One day after Microsoft revealed GPT-4 would be featured at its AI event later this week, OpenAI officially announced the next-generation language model on Tuesday.
According to a product page on OpenAI’s website, GPT-4 is “more creative and collaborative than ever before” and “can generate, edit, and iterate with users on creative and technical writing tasks, such as composing songs, writing screenplays, or learning a user’s writing style.”
GPT-4 leaves ChatGPT in the dust
A key difference between GPT-4 and GPT-3.5 (the language model that powers ChatGPT) is that GPT-4 is capable of accepting image inputs in addition to text. For example, if you show GPT-4 an image of eggs, flour, and milk and ask it what you can make with those ingredients, the language model will “see” the image and list several potential recipes.
GPT-4 is also significantly smarter than previous models. According to OpenAI’s research paper, GPT-4 passed a simulated bar exam with a score similar to the top 10% of test takers. ChatGPT scored in the bottom 10%. The multimodal language model also scored in the 99th percentile of the Biology Olympiad compared to the 31st percentile for ChatGPT.
That’s not to say that the latest model is an evolutionary leap forward. OpenAI CEO Sam Altman warned in the lead-up to the reveal of GPT-4 that “people are begging to be disappointed.” Altman also tweeted today that the model is “still flawed, still limited, and it still seems more impressive on first use than it does after you spend more time with it.”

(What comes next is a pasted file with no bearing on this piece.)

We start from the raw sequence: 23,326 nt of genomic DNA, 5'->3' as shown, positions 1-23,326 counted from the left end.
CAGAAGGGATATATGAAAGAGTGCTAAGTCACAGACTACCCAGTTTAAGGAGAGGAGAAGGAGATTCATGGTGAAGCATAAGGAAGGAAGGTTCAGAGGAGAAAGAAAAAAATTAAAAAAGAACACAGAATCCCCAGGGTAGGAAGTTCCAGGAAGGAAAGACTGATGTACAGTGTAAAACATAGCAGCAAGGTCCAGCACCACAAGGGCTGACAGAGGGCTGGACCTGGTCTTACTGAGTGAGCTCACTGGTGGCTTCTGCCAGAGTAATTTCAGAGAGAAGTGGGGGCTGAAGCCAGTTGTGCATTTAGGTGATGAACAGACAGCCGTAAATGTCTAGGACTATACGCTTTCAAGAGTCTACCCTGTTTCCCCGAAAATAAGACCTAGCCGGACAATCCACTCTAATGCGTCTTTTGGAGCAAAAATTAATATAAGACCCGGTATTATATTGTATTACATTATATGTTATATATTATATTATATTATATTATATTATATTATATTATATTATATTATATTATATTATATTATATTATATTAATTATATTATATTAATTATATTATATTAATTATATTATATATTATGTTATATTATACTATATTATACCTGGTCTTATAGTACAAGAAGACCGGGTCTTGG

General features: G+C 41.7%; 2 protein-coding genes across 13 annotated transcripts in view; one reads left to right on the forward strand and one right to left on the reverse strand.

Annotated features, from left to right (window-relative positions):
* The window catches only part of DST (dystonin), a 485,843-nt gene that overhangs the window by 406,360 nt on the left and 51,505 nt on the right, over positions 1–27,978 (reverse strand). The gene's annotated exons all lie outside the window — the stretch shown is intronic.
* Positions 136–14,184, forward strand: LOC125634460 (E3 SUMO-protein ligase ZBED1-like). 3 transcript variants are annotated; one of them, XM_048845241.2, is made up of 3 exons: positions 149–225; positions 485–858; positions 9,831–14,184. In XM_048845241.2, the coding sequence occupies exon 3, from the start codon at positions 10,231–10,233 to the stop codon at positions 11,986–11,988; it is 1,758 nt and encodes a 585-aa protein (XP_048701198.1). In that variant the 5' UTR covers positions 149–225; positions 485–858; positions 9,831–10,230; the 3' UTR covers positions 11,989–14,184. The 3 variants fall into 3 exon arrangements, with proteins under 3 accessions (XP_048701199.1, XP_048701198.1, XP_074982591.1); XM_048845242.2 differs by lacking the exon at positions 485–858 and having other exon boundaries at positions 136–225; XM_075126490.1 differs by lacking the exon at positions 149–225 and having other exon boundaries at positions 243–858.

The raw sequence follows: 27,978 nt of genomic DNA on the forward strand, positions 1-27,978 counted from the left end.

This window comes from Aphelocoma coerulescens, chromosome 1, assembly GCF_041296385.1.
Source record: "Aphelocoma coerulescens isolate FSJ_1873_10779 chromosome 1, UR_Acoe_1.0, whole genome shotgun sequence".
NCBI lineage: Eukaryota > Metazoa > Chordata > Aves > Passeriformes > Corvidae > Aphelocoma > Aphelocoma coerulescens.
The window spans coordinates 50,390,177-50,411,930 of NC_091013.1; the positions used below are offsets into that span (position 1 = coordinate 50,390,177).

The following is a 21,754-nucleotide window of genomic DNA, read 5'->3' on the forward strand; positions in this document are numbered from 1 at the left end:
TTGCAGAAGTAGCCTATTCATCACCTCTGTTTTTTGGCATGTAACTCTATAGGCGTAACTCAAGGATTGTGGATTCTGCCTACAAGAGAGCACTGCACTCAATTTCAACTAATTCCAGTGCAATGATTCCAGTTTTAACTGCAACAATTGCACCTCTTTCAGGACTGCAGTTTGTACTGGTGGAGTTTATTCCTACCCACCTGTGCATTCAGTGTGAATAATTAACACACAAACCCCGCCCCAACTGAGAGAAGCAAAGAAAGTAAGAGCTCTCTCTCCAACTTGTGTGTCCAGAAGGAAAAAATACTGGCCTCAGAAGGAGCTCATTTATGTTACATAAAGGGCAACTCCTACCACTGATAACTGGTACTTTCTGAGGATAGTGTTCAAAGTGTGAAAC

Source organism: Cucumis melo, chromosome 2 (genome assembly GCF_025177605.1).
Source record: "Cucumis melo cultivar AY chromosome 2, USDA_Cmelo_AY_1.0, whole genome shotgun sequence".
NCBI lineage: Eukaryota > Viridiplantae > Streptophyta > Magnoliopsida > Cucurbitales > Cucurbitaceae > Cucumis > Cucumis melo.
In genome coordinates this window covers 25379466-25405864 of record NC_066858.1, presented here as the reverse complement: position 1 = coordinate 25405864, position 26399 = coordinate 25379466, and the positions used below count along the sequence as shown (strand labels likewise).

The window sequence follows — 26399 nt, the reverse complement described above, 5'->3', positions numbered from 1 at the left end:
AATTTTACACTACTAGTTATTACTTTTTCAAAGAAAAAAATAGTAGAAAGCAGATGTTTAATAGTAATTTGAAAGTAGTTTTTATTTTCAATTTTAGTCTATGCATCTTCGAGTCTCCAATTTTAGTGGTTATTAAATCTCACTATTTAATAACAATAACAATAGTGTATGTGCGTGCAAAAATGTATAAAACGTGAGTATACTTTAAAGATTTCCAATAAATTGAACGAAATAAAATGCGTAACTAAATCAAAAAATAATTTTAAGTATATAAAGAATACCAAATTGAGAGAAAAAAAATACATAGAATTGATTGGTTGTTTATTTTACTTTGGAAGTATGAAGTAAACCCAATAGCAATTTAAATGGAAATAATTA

As for the risks of AI, which we’ve seen demonstrated repeatedly in recent months in ChatGPT’s factual inaccuracies and Bing’s insanity, GPT-4 still has work to do:
GPT-4 poses similar risks as previous models, such as generating harmful advice, buggy code, or inaccurate information. However, the additional capabilities of GPT-4 lead to new risk surfaces. To understand the extent of these risks, we engaged over 50 experts from domains such as AI alignment risks, cybersecurity, biorisk, trust and safety, and international security to adversarially test the model. Their findings specifically enabled us to test model behavior in high-risk areas which require expertise to evaluate. Feedback and data from these experts fed into our mitigations and improvements for the model; for example, we’ve collected additional data to improve GPT-4’s ability to refuse requests on how to synthesize dangerous chemicals.
If you want to try out GPT-4 for yourself, one way to access it is by paying for ChatGPT Plus. The subscription plan launched on February 10 for $20 a month. Microsoft also confirmed that the new Bing was running on GPT-4 all along, as many suspected. OpenAI has opened an API waitlist for developers who want to implement GPT-4 into their apps.
UPDATE: If you want to see GPT-4 in action, OpenAI is currently hosting a developer live stream on YouTube. You can watch it (or the VOD archive) below: